Up to 85 per cent of UAE residents feel that they are not saving enough for their future, the 2017 Savings Index by National Bonds Corporation has found.
The figure is slightly lower compared to 89 per cent in 2016, the survey found.
This year’s report also found that 41 per cent of respondents in the UAE plan to start saving in 2018, while 57 per cent plan to increase their savings in this year, compared to 64 per cent in 2017.
Asked why it was a good time to save, 43 per cent of UAE residents cited better investment opportunities.
Mohammed Qasim Al-Ali, CEO, National Bonds Corporation said: “The results of the 2017 Savings Index highlight that, although people want to save, they do not always have the tools or know-how to do so. While it is not surprising to see that residents in the UAE are not saving as much as they believe they should, it is interesting to see the disconnect between the intent to save and the numbers of people saving year-on-year.”
While 77 per cent of those surveyed in the UAE believe that saving is important, 68 per cent also claimed that their financial stability contributes to their overall happiness.
The report also found measurements for overall happiness included taking out health insurance, life insurance and saving enough to put their children through university.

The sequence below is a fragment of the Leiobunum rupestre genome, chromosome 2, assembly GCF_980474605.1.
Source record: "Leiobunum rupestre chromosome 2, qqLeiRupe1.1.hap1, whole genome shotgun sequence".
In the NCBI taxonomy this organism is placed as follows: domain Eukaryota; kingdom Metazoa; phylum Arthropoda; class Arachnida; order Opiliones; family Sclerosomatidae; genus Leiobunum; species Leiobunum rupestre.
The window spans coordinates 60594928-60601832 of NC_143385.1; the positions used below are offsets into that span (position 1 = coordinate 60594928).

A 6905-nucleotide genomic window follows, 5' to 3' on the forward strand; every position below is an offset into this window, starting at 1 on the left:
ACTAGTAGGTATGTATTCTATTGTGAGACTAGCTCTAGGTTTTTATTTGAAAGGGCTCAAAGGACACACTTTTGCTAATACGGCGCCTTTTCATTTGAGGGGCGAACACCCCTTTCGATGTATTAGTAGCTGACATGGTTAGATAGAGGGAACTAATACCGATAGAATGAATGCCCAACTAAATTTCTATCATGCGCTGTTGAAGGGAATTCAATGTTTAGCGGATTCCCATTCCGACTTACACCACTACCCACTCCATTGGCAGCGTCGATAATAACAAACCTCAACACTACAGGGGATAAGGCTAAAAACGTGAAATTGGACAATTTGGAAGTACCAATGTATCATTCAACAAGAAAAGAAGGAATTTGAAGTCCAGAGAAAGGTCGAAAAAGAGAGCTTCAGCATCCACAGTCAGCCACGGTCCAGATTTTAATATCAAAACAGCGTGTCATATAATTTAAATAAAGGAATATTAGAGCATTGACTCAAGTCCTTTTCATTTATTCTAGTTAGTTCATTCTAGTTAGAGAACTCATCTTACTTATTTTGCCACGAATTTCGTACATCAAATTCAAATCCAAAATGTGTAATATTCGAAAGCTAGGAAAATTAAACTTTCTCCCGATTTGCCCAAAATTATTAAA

Al-Ali added: “Education, however contrived, remains integral to increasing savings across the nation. The UAE has the largest portion of regular savers in the GCC… Just look at the statistics, nearly half of residents aim to save more in 2018 – the appetite is there, we just need to tap into it.”
The index, which surveyed 1320 participants across the GCC, also found that over 66 per cent of those surveyed in the region believe that savings is important.
While 67 per cent of the respondents said they aim to increase their savings in the next six months, 59 per cent cited ‘making their families happier’ as the main reason for saving.
The report also found that, at 42 per cent, respondents in Saudi Arabia are the most positive about the present savings environment, compared to 30 per cent in the UAE and 30 per cent in other GCC countries.
Overall, the UAE has the largest proportion of regular savers, at 42 per cent, compared to 27 per cent in Saudi Arabia and 23 per cent in other GCC countries.
“It seems, overall, people are positive about the economic environment in the region,” Al-Ali said.
“The IMF has predicated global activity will gain momentum in 2018, and with the growth predicted here in the GCC, the savings environment looks set to increase in 2018. The more money people have, the more they should be saving. It is as simple as that,” he added.